$cancelButton.Location = New-Object System.Drawing.Point(150,135)
$cancelButton.Size = New-Object System.Drawing.Size(75,23)
$cancelButton.Text = 'Cancel'
$cancelButton.DialogResult = [System.Windows.Forms.DialogResult]::Cancel
$form.CancelButton = $cancelButton
$form.Controls.Add($cancelButton)


$label = New-Object System.Windows.Forms.Label
$label.Location = New-Object System.Drawing.Point(10,10)
$label.Size = New-Object System.Drawing.Size(280,20)
$CD = Get-WmiObject -Class Win32_OperatingSystem |Select Description
 $Label.text = "$cd".substring("$cd".IndexOf("{") + 1, "$cd".IndexOf("}") - 2)
$form.Controls.Add($label)


$label = New-Object System.Windows.Forms.Label
$label.Location = New-Object System.Drawing.Point(10,30)
$label.Size = New-Object System.Drawing.Size(280,20)
$label.Text = 'Please enter new computer description:'
$form.Controls.Add($label)

$CompDesc = New-Object System.Windows.Forms.TextBox
$CompDesc.Location = New-Object System.Drawing.Point(10,50)
$CompDesc.Size = New-Object System.Drawing.Size(260,20)
$form.Controls.Add($CompDesc) 


$label = New-Object System.Windows.Forms.Label
$label.Location = New-Object System.Drawing.Point(10,70)
$label.Size = New-Object System.Drawing.Size(280,20)
$CN = $env:computername | Select-Object
$label.Text = 'Computer Name=' + $CN
$form.Controls.Add($label)

$label = New-Object System.Windows.Forms.Label
$label.Location = New-Object System.Drawing.Point(10,90)
$label.Size = New-Object System.Drawing.Size(280,20)
$label.Text = 'Please deparment ID:'
$form.Controls.Add($label)


$DeptID = New-Object System.Windows.Forms.TextBox
$DeptID.Location = New-Object System.Drawing.Point(10,110)
$DeptID.Size = New-Object System.Drawing.Size(260,20)
$form.Controls.Add($DeptID) 
#


$form.Topmost = $true

$form.Add_Shown({$CompDesc.Select()})
$result = $form.ShowDialog()

if ($result -eq [System.Windows.Forms.DialogResult]::OK)
{
     # // Chane computer Description 

     $ComuterDescription = Get-WMIObject Win32_OperatingSystem
     $ComuterDescription.Description =  $CompDesc.Text   
     $ComuterDescription.Put()
     $SerialNumber = (Get-WmiObject -class win32_bios).SerialNumber 


      $NewComputerName = $deptid.text + '-' + $SerialNumber
       
     Rename-Computer -NewName $NewComputerName
         
     sysdm.cpl
    stop-process -Id $PID
 }    

 $form = New-Object System.Windows.Forms.Form
 stop-process -Id $PID
 
type or paste code here

Lol no I’m sorry I didn’t really run it. I was making a joke because the default text for the preformatted text option was mostly still present on the end of this line of code. :innocent:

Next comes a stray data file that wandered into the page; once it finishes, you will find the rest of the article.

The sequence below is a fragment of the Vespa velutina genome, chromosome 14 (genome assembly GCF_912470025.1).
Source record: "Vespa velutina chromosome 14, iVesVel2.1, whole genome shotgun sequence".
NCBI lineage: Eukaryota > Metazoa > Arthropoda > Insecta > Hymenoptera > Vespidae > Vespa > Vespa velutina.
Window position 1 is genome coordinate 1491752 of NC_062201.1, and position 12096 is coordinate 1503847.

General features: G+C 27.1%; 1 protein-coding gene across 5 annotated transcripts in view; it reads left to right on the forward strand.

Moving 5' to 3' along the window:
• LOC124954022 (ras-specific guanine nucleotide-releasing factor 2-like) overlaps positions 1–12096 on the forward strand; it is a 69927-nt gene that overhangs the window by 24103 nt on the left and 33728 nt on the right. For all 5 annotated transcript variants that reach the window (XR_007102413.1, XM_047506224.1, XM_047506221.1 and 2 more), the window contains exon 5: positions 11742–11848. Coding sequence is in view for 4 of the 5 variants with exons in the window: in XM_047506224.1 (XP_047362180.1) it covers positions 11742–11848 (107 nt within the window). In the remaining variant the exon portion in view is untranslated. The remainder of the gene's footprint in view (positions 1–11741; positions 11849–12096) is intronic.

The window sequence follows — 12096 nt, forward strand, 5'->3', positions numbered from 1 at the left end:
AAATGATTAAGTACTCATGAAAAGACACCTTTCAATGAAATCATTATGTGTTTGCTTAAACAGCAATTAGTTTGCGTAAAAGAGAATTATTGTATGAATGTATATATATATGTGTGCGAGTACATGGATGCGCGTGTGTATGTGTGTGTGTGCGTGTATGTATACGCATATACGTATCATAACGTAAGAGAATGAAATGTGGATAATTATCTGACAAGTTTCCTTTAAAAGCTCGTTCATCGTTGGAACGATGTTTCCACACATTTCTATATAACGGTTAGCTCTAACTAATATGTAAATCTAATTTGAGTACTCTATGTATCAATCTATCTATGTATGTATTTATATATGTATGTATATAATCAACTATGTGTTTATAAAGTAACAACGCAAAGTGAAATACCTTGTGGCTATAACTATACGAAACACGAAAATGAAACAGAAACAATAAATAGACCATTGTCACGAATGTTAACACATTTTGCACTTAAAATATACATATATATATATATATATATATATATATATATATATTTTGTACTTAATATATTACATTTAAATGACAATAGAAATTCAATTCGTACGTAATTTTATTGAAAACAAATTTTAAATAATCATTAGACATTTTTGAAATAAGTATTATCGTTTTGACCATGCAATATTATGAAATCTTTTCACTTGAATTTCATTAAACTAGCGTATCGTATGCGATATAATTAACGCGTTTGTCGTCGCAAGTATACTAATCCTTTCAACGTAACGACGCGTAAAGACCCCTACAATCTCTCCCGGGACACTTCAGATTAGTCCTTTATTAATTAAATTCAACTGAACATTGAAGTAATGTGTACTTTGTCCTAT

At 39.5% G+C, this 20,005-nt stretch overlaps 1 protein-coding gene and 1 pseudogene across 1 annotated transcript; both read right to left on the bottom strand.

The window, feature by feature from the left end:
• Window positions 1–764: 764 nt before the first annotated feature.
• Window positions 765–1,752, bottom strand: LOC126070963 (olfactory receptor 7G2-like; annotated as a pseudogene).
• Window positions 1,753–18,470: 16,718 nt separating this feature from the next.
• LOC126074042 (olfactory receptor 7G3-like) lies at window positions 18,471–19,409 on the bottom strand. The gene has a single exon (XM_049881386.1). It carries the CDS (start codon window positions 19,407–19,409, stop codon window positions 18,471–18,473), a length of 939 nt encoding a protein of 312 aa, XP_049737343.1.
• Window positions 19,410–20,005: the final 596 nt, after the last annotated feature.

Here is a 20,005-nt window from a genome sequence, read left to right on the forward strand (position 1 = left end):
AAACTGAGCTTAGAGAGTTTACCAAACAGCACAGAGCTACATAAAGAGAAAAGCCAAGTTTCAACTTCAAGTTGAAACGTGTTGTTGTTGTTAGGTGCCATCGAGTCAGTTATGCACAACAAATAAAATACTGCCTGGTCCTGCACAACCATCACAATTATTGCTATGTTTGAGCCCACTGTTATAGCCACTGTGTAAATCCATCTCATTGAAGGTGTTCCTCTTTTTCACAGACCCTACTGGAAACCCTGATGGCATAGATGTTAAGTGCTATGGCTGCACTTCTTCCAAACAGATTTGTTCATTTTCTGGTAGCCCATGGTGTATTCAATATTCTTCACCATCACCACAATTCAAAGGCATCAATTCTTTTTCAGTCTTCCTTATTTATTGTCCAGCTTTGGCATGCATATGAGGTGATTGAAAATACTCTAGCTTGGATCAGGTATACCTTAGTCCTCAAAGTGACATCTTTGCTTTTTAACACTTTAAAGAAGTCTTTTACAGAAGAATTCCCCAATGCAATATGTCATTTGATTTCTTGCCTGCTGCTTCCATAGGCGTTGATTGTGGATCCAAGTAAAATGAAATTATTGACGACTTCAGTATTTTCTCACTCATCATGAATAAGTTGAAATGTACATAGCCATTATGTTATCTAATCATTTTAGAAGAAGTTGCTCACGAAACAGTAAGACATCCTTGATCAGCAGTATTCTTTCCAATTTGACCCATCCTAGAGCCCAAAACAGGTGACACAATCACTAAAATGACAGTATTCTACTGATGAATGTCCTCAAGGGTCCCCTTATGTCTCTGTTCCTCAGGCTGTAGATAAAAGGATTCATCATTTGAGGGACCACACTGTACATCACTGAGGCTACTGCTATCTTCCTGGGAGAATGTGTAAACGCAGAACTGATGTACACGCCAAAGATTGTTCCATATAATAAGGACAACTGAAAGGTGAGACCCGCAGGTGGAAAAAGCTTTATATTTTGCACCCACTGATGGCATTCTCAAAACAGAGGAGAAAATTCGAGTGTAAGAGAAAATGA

type or paste code here

When you click the </> button that text is automatically highlighted and you can paste immediately to overwrite it. Somehow it didn’t get erased or overwrote when you pasted your code.

That looks OK to me. I made a couple of minor changes to output the variables to a file instead of actually changing my computer details but it worked as expected.

I note you’re launching sysdm.cpl immediately after the change. I have tested on a VM and the change did show straightaway in sysdm.cpl for me, although hostname still showed the old name. Have you tried rebooting to see if it’s changing the name but just not updating in sysdm.cpl?

The problem is with hostname. If you the host name directly it will changed instead of variable it will do and it show without rebooting. What I was make a copy of the actual host name and used the direct name and it changes. Since I did not force the change (the script) I am still change it back to the original name. To answer your question if I used a variable even I reboot it will not change that name. That is issue that have. I need to use a variable because not all machines will have the same name. I think the answer may lie in using the Invoke-Command to pass the parameters (the $NewComputerName variable) to to the Rename-Compute , but I have not figure it out. The other option I was thinking last night was to create a variable in environment and set it to $NewComputerName (Set /p NewComputer= $NewComputerName) and then call the variable from the environment using Rename-Computer -Newname %NewComputer, but I not sure if this will work Powershell since the syntax is for Cmd.exe as far setting the variables to the environment.

Sorry, I’m not sure I can be much more help because I don’t understand what the problem is.

I’ve run your code on a test machine, using your batch file and your script and it works as expected. The description is updated and the machine name is changed.

Does it change the name of machine with out rebooting (Do you see the change on Sysdm.cpl) and are you using a variable to change the name of the machine?

Yes, I see the change on Sysdm.cpl.

I am using your code exactly as copied and pasted above.

Wow this is very puzzling. The only difference that I see is that you are connecting to a domain, while mine connects to a workgroup. I am not sure if that has affect on the outcome. Mine will be used on a domain, but we are at holiday break so I am doing this pet project at home and I using a workgroup.

I think I am getting close to what I need. By using the following code I am able to
rename the local computer. Now it is a matter of find out to passing the $NewComputerName to the host if that is possible.

$pcname = Read-Host -Prompt 'Input the new PC name'
   Rename-Computer -NewName $pcname

Rename-Computer with the -NewName parameter renames the local computer. If you want to rename a remote computer you need to specifiy the computer name. If they’re workgroup computers you’ll need to provide credentials as well.

Rename-Computer -ComputerName OldComputerName -NewName $NewComputerName

Will rename the computer called OldComputerName to the value stored in $NewComputerName. You can use NETBIOS name, the FQDN, or the IP address as input to the -ComputerName parameter.

1 Like

If the syntax is correct I am still puzzled as to why it will not work with the a variable.